Ally Activism: Damned if you do, damned if you don’t?
Did you know that when Black Lives Matter activist Bree Newsome climbed up the South Carolina capitol to remove the confederate flag, a white man named James Ian Tyson helped her do it? In this post, Kris Macomber explains the important role that ally activists can play in social movements, discusses some unintended consequence of ally activism, and offers tips for how allies can support social change movements without stepping on the toes of the movements’ rightful leaders.
When you picture the activists in the Black Lives Matter movement, do you picture the faces of Black women and men? When you imagine who is at the forefront of feminist activism, do you imagine a multi-cultural group of women?
If you answered “yes,” then you have guessed right. Social change movements are comprised mostly of minority group activists, or what sociologist David Myers (2008) calls beneficiary activists. The term “beneficiary” implies that they are the people directly impacted by the movement’s goals and efforts.
Social change movements aren’t comprised entirely of beneficiary activists, though. In fact, dominant group members often join social movements and advocate on behalf of minority group activists—just like James Ian Tyson. Last year, comedian and actor Aziz Ansari sat on David Letterman’s couch and called himself a feminist and then criticized the gender wage gap. Just this fall, after Jennifer Lawrence’s scathing indictment of sexism in Hollywood, Bradley Cooper demanded salary transparency. These kind of activists are what sociologists call social movement allies.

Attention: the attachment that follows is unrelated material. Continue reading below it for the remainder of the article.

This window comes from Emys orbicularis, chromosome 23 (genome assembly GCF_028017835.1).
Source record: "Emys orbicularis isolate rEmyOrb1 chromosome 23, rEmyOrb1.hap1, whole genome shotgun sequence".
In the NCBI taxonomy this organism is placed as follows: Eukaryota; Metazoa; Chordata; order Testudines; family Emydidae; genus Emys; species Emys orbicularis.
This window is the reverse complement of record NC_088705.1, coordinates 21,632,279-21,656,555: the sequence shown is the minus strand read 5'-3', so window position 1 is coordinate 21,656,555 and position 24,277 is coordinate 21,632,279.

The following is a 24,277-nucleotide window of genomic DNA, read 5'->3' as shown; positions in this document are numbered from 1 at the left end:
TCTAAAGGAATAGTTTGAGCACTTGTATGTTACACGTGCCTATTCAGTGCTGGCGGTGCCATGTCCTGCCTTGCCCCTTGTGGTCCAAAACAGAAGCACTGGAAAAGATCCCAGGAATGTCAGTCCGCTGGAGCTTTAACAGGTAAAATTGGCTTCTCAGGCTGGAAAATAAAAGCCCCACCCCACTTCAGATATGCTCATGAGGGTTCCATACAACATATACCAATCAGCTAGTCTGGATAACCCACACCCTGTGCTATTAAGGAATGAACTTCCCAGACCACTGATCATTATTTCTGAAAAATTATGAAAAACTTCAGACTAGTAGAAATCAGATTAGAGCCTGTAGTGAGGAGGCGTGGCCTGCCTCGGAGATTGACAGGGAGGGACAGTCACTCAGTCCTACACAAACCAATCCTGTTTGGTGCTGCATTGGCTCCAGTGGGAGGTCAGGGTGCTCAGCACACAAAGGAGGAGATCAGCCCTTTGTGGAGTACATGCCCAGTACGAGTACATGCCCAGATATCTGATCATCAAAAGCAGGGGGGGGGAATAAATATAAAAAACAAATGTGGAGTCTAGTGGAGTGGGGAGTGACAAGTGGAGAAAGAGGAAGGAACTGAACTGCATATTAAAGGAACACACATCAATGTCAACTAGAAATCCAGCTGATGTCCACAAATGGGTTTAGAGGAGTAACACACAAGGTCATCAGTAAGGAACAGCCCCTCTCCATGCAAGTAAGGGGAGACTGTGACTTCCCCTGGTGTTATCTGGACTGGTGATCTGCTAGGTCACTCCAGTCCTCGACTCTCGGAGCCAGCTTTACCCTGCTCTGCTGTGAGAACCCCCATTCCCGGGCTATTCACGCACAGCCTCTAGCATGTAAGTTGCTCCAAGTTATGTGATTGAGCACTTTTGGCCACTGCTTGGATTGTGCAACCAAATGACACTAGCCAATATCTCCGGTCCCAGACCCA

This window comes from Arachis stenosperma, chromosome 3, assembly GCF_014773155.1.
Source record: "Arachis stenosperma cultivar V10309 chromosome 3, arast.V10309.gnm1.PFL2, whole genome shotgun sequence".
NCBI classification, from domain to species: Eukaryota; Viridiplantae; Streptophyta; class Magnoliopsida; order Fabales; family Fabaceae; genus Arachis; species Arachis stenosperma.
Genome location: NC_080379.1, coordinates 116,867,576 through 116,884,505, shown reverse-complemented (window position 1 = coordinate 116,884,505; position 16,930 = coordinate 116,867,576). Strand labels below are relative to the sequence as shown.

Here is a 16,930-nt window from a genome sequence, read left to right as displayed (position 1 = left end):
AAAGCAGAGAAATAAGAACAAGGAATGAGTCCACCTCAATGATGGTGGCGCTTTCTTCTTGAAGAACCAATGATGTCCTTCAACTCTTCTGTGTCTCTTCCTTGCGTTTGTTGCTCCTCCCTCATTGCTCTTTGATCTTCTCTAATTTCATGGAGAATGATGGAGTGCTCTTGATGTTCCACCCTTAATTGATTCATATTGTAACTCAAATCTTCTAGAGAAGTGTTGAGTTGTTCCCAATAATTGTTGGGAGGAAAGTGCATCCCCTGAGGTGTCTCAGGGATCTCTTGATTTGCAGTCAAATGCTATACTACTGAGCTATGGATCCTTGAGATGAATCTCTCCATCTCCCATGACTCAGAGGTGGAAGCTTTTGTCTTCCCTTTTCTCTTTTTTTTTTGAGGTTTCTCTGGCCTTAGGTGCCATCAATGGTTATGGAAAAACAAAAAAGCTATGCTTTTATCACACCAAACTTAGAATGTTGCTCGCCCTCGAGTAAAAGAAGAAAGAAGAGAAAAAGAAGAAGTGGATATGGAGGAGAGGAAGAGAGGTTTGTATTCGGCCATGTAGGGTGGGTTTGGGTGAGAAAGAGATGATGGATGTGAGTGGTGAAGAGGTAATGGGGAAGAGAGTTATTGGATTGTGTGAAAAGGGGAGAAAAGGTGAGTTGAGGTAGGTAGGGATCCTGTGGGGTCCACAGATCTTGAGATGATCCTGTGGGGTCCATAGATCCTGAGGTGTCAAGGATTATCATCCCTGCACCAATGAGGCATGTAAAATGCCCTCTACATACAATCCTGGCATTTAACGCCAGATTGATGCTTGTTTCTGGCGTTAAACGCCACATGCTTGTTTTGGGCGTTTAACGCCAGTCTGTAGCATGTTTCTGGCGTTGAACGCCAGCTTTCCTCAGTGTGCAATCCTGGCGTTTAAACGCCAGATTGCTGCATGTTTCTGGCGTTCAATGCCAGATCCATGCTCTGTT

The Manifest & Latent Functions of Ally Activism
As sociologists, we often raise questions that examine both the manifest (obvious and intended) and latent (non-obvious and un-intended) consequences of social behavior and social organization. Regarding ally activism, we would ask: What are the intended consequences of ally activism? And, what are the un-intended consequences?
Let’s start by considering the manifest function of ally activism. First, social movements can benefit from the endorsement and involvement of dominant group allies because they are the ones who have social, economic, and political power. Allies serve as visible and powerful reminders that “minority issues” deserve widespread attention. White activists in the Black Lives Matter Movement and men in the feminist movement can elevate the importance of minority group issues. Ally activism, then, is strategic and beneficial for social movement organizing.